By Serpil Polat & Cigdem Ucuncu / NarPhotos
In December 1988, the devastating “Spitak Earthquake” hit the Northern part of Armenia where it killed at least 25.000 people and left half a million homeless. Particularly in Armenia’s second largest city Gyumri, the number of victims is estimated to be around 15.000-17.000.
Armenia, which was a Soviet Republic back then, suffered enormous economic issues, so that Mikhail Gorbachev had to ask the United States for Humanitarian support. Shipping containers full of supplies for the earthquake victims presented themselves as an opportunity for housing. People started to live in these containers, which was considered to be a temporary solution until they would receive new houses as a part of the Soviet Union’s recovery program. But financial distributions for this program stopped in 1991 after the collapse of the Soviet Union, so that thousands of homeless people could not be provided with adequate housing in time.
In 2017, in Gyumri alone there are still around 4.000 families living in these containers, which are also known as “domiks” (Russian for “little houses”), and another couple of thousand in other inadequate housing situations such as wrecked apartment buildings that are in danger of collapsing. Due to the huge unemployment rate in Armenia, breadwinners usually try to find work in Russia to provide for their families, but work abroad cannot be sustained permanently and poverty is unavoidable in many cases.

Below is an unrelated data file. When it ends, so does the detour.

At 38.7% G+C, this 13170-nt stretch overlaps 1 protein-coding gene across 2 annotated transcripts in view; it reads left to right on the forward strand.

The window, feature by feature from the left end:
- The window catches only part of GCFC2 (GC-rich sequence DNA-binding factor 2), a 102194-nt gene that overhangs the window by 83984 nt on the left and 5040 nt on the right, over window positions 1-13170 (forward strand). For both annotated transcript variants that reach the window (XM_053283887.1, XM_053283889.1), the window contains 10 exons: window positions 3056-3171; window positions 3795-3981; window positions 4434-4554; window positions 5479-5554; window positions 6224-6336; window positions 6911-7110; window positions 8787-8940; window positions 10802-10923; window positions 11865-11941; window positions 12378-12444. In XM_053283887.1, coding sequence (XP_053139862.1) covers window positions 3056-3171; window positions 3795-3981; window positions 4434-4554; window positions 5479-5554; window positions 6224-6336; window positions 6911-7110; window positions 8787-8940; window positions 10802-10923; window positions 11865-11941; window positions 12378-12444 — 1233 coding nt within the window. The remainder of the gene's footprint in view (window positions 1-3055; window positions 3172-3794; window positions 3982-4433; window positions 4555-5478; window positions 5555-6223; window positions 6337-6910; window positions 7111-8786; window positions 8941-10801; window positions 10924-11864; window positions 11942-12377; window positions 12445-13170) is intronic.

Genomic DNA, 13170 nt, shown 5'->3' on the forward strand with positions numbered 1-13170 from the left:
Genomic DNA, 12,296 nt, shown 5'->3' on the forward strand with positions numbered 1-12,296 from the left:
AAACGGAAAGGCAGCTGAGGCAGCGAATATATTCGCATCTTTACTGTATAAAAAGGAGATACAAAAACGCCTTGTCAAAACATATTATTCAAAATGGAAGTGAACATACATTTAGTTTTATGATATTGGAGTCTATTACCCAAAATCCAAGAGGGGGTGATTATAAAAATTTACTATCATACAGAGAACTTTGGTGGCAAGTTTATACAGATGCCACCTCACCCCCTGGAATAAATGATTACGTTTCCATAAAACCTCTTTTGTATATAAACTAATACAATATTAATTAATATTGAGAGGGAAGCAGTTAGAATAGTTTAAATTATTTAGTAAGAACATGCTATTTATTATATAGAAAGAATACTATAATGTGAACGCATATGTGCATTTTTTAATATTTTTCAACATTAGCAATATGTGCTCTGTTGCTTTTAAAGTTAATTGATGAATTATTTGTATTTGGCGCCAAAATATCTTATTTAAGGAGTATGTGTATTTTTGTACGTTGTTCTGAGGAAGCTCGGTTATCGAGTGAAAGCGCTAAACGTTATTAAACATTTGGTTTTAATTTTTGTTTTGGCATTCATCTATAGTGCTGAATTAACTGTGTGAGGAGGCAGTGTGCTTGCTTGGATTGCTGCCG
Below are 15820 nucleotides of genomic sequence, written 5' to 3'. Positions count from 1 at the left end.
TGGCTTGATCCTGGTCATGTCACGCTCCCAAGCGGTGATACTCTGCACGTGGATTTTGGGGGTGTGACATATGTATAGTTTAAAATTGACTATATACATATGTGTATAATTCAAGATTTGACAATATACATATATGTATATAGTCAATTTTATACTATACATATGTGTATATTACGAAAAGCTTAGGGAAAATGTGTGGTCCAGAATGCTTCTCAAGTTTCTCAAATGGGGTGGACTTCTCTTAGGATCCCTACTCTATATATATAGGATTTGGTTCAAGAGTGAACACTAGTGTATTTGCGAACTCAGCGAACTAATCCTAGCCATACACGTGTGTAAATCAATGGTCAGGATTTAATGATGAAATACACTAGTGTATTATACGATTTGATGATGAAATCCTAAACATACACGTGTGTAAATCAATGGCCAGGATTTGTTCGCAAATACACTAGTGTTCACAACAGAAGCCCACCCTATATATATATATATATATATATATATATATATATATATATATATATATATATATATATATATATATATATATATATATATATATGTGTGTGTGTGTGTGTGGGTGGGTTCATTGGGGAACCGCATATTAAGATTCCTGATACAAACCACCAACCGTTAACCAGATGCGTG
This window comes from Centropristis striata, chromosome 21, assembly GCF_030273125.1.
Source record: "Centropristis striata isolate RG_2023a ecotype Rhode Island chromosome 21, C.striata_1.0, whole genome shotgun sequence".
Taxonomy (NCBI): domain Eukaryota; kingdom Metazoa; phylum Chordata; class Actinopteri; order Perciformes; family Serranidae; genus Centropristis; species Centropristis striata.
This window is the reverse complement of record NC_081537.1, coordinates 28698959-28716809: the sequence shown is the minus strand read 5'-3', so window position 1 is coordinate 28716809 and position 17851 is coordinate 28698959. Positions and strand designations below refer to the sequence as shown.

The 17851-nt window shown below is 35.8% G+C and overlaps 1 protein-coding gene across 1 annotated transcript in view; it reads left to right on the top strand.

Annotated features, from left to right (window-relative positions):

Over the past 29 years, some of these domiks have been shaped, deconstructed or even expanded according to their inhabitants’ needs with different generations growing up and living in them. And despite these circumstances and the many struggles the residents have to deal with, they have found a way to make home out of nothing accompanied by a hospitality that is beyond comparison with which they cherish and support each other since decades and for the days to come.